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The ACCU passes on review copies of computer books to its members for them to review. The result is a large, high quality collection of book reviews by programmers, for programmers. Currently there are 1918 reviews in the database and more every month.
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Title:
Intrusion Detection
Author:
Terry Escamilla
ISBN:
0 471 29000 9
Publisher:
Wiley
Pages:
pp348
Price:
£25-95
Reviewer:
Francis Glassborow
Subject:
security
Appeared in:
11-2
From time to time publishers bombard me with books that are somewhat off topic (Note to publishers, I am not complaining). These two books from Wiley are part of their new brand-image building set of books with white writing on red spines. Each in their own way is a fascinating read. Computer crime has been a growth industry during the last thirty years. Much of the best known instances seem not to be financially motivated but that is not to say that they are not financially damaging to the victims. In addition, those into crime for financial gain are beginning to realise that computers provide a wealth of opportunity. Fighting Computer Crime includes numerous examples of existing crime as well as speculating on what may happen over the next few years. Clearly it cannot go into details of defence mechanisms but it can and does cover areas of danger and simple steps to protect yourself.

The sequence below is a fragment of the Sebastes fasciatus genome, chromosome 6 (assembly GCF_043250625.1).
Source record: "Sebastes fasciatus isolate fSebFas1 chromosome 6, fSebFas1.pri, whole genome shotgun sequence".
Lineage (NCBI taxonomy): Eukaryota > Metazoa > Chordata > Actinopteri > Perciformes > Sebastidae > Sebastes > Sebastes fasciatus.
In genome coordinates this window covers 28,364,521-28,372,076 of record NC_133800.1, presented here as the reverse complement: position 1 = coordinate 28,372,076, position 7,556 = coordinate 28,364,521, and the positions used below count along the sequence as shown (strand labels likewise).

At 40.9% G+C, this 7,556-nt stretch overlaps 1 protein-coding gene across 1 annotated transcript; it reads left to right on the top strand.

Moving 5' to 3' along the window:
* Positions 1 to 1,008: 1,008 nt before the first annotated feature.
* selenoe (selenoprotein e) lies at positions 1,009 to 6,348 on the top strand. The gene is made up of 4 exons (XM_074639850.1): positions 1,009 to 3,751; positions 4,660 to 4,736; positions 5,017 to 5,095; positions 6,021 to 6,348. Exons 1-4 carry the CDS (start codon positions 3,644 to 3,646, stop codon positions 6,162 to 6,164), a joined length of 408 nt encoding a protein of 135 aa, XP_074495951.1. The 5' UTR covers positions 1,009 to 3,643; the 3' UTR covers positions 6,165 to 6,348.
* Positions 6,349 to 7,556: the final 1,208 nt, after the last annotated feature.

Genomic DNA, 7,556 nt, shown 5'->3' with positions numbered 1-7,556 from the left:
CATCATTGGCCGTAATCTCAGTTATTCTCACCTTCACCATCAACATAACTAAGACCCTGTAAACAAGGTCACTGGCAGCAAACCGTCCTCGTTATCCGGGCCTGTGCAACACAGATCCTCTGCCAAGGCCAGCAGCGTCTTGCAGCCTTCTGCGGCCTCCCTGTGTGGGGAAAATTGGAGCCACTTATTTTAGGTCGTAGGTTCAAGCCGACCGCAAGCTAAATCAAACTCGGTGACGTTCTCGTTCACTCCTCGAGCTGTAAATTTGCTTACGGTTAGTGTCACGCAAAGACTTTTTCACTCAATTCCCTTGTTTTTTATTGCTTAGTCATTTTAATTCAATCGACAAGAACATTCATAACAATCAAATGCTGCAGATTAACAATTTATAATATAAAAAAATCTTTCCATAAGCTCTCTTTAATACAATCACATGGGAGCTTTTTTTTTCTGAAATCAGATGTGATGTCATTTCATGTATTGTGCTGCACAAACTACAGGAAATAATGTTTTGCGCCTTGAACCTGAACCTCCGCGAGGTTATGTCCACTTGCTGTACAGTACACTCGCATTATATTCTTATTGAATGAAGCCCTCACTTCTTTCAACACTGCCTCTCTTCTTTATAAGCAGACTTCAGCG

Intrusion detection is concerned with network security. The police regularly encourage you to consider the security of your house. We all know a range of simple steps to take in that area, and I think most understand that the primary objective is to make it more attractive for criminals to go elsewhere. Banks can afford vaults with feet of reinforced concrete, steel doors inches thick, governmentscan afford even more but householders can usually only afford to deter.

The same spectrum applies to networks. You will not stop every hacker from reaching into your network so you need other lines of defence. Most important among these is prompt detection of intrusions. If all you do is connect to the Internet through a single machine you are relatively safe. But increasingly private individuals have networks. If your network is running TCP/IP what are you doing to protect it from invasion when you are connected to the Internet?

This book is aimed at larger problems than that, but as Microsoft moves us towards the concept that the Internet is just an extension of our local computer we as well as big business need to consider fitting burglar alarms.